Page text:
• “The country is home to the longest working hours and highest suicide rate in the developed world. South Koreans put in an average of 2,024 hours in 2017, the second-most after Mexico among members of the Organization for Economic Cooperation and Development (OECD). But the long hours have not translated into better productivity, with the country’s per-hour productivity ranking near the bottom.”

WSJ – Go Home Already! South Korea Pulls the Plug on Overworked Desk Warriors – Timothy W. Martin and Yun-Hwan Chae 7/1

China

WSJ – Daily Shot: Shanghai Shenzhen CSI 300 Index 7/3

India

Bloomberg Businessweek – India’s Push to Fast-Track Bankruptcies – Iain Marlow 6/26

WSJ – Bankrupt Indian Companies Are Clogging the Economy-but Now the Clock Is Ticking – Corinne Abrams and Debiprasad Nayak 7/1

 

July 3, 2018

Worthy Insights / Opinion Pieces / Advice

A Wealth of Common Sense – Sustaining Wealth is Harder Than Getting Rich – Ben Carlson 7/1

FT – US and China must find ways to control their elites – Rana Foroohar 7/1

  • “Success rests on heading off popular unrest, rather than winning trade fights.”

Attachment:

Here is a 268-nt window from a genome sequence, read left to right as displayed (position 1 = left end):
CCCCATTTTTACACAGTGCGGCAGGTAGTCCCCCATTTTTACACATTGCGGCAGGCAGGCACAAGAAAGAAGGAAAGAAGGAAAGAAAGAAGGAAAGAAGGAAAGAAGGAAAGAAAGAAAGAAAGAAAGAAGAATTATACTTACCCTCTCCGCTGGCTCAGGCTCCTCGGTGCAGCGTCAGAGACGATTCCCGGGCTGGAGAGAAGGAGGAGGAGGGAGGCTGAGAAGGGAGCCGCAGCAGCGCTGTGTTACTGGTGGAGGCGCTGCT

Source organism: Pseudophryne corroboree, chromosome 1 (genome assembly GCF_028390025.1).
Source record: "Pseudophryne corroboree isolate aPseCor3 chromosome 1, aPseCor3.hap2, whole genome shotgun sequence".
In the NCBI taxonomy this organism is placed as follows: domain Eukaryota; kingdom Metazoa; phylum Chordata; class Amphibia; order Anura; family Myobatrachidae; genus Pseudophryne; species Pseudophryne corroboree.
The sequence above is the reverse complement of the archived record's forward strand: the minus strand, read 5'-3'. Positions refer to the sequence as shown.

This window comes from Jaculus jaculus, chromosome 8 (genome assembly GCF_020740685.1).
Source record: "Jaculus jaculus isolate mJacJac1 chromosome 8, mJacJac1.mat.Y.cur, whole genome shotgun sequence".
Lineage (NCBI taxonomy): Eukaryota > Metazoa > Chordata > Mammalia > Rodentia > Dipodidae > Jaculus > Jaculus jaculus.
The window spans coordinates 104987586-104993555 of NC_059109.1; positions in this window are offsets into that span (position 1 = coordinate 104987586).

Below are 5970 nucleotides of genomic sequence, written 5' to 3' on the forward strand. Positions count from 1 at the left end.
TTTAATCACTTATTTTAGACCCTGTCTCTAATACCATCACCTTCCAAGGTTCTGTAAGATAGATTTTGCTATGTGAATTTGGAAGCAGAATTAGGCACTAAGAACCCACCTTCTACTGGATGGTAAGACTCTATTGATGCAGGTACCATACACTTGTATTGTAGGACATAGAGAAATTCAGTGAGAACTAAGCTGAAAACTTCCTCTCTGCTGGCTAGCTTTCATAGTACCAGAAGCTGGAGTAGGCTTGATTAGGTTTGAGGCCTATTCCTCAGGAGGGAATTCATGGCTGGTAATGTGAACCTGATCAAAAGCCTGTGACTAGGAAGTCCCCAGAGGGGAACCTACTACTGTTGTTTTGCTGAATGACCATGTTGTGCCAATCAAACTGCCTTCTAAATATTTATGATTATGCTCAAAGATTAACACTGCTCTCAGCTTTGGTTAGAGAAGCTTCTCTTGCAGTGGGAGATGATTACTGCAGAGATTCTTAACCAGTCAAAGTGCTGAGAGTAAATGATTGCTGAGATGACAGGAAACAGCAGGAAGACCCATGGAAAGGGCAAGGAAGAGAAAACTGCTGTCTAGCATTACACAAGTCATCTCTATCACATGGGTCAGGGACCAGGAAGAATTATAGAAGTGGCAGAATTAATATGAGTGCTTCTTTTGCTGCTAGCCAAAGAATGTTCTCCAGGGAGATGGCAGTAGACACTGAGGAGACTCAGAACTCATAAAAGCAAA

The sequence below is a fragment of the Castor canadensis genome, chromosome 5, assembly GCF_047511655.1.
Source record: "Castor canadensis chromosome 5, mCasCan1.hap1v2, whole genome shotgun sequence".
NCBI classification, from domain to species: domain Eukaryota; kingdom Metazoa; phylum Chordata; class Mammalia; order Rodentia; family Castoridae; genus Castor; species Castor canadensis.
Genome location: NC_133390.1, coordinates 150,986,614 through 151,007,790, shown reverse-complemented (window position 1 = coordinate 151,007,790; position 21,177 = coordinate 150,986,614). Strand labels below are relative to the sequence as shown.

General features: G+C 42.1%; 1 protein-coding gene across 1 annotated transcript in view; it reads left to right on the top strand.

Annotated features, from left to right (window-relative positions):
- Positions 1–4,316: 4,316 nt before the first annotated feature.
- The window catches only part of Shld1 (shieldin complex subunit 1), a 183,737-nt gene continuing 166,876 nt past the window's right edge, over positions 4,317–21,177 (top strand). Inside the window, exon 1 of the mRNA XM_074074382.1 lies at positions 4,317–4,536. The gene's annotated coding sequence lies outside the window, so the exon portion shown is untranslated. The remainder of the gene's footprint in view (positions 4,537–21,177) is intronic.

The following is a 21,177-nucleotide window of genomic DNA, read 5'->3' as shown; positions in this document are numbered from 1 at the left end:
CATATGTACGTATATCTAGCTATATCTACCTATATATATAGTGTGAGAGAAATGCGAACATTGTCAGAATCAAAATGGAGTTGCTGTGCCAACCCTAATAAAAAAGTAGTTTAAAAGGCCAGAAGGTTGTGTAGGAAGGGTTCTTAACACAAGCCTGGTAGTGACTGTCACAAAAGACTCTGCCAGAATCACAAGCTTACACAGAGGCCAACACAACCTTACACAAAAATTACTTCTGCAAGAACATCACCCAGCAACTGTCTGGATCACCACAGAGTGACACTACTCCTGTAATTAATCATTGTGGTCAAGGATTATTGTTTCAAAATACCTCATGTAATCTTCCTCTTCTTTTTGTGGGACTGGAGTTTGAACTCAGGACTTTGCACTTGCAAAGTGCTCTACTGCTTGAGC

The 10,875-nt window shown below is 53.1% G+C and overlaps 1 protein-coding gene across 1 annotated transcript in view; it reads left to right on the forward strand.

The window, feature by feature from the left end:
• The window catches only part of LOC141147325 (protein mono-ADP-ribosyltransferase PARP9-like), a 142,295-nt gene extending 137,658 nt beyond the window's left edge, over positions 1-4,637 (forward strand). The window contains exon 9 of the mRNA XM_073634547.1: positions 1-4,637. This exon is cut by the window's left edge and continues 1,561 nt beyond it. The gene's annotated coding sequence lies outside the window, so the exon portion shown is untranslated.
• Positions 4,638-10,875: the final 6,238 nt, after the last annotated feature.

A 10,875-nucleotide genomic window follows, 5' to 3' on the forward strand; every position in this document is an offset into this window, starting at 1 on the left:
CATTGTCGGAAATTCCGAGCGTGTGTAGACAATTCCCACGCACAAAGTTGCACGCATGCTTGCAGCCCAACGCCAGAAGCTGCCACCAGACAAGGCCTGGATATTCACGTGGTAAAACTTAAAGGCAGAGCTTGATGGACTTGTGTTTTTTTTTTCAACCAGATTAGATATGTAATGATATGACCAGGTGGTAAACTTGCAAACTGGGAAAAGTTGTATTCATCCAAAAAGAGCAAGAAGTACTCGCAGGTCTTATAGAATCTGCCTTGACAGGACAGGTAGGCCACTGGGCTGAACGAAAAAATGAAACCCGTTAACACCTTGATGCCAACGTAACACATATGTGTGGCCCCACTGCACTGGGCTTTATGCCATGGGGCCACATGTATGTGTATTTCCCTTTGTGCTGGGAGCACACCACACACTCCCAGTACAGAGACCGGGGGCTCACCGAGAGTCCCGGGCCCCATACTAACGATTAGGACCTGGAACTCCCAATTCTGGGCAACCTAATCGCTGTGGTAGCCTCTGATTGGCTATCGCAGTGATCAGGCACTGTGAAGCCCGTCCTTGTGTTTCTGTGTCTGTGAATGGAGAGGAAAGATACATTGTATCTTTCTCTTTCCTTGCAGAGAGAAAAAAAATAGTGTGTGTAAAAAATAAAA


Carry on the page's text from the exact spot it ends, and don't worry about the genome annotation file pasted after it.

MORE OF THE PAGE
Market Watch – Yes, corporations have brought home cash after the tax cut, but they haven’t put it to work – Rex Nutting 6/29

NYT – What’s the Yield Curve? ‘A Powerful Signal of Recessions’ Has Wall Street’s Attention – Matt Phillips 6/25

WSJ – Tariffs Aren’t China’s Strongest Weapon Against the U.S. – Nathaniel Taplin 7/2

  • “Mr. Trump’s trade agenda may have certain U.S. industries-like steel-flashing smiles. American companies operating in China, though, can expect to lost a few teeth.”

Markets / Economy

Bloomberg – Where Have America’s Truck Drivers Gone? – Virginia Postrel 6/24

  • “The U.S. trucking industry is short about 50,000 drivers, estimates Bob Costello, chief economist for the American Trucking Associations. The driver shortage ranked first among industry concerns in the American Transportation Research Institute’s annual survey, released last October.”